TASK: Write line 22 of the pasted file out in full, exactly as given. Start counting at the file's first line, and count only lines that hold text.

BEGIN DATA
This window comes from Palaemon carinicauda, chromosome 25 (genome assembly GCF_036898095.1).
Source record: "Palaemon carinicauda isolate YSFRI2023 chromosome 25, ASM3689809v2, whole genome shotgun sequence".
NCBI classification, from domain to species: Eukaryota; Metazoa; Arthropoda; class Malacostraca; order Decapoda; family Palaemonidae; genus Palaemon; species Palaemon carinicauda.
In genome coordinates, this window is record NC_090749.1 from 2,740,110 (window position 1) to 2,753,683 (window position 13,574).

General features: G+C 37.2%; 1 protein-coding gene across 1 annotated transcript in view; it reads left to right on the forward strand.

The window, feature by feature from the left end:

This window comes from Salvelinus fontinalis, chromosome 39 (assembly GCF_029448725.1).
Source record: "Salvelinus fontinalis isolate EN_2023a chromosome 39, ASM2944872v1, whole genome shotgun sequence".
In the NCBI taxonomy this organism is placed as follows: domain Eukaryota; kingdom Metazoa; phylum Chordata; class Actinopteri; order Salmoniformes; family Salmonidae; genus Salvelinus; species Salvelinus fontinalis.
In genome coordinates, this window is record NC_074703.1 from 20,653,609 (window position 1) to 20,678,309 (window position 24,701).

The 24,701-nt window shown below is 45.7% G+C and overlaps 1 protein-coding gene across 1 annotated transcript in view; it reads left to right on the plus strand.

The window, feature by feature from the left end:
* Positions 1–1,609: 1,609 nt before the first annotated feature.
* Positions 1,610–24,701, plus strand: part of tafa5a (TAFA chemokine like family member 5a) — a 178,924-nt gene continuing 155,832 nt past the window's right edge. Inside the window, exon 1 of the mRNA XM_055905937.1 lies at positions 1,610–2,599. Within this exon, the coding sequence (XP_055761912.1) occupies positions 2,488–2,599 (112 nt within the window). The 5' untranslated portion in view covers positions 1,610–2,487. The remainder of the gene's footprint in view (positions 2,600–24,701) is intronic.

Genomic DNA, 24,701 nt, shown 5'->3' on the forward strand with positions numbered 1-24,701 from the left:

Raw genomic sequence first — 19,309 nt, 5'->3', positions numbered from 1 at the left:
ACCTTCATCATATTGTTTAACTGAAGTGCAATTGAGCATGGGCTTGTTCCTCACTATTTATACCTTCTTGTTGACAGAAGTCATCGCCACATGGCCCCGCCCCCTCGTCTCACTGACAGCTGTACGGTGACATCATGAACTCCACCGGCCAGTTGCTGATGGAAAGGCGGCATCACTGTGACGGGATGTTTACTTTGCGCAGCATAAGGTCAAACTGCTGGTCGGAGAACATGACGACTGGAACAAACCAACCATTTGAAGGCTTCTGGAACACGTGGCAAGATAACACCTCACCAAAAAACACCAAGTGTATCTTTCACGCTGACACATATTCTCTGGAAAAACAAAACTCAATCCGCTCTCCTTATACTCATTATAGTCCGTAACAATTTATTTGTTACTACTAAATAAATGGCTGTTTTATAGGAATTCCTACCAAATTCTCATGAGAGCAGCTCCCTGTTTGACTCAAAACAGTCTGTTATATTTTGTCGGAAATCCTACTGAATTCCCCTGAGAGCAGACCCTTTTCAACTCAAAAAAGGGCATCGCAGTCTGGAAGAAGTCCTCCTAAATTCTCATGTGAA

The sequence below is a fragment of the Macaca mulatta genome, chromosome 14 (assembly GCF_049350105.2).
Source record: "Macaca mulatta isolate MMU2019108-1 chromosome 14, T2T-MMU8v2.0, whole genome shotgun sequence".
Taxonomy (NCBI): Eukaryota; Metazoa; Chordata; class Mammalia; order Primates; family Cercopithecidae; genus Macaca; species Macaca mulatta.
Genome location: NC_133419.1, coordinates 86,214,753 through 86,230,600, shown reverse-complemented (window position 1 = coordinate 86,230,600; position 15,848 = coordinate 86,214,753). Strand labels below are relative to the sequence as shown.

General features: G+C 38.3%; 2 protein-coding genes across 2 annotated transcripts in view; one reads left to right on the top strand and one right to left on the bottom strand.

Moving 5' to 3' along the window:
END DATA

General features: G+C 38.3%; 2 protein-coding genes across 2 annotated transcripts in view; one reads left to right on the top strand and one right to left on the bottom strand.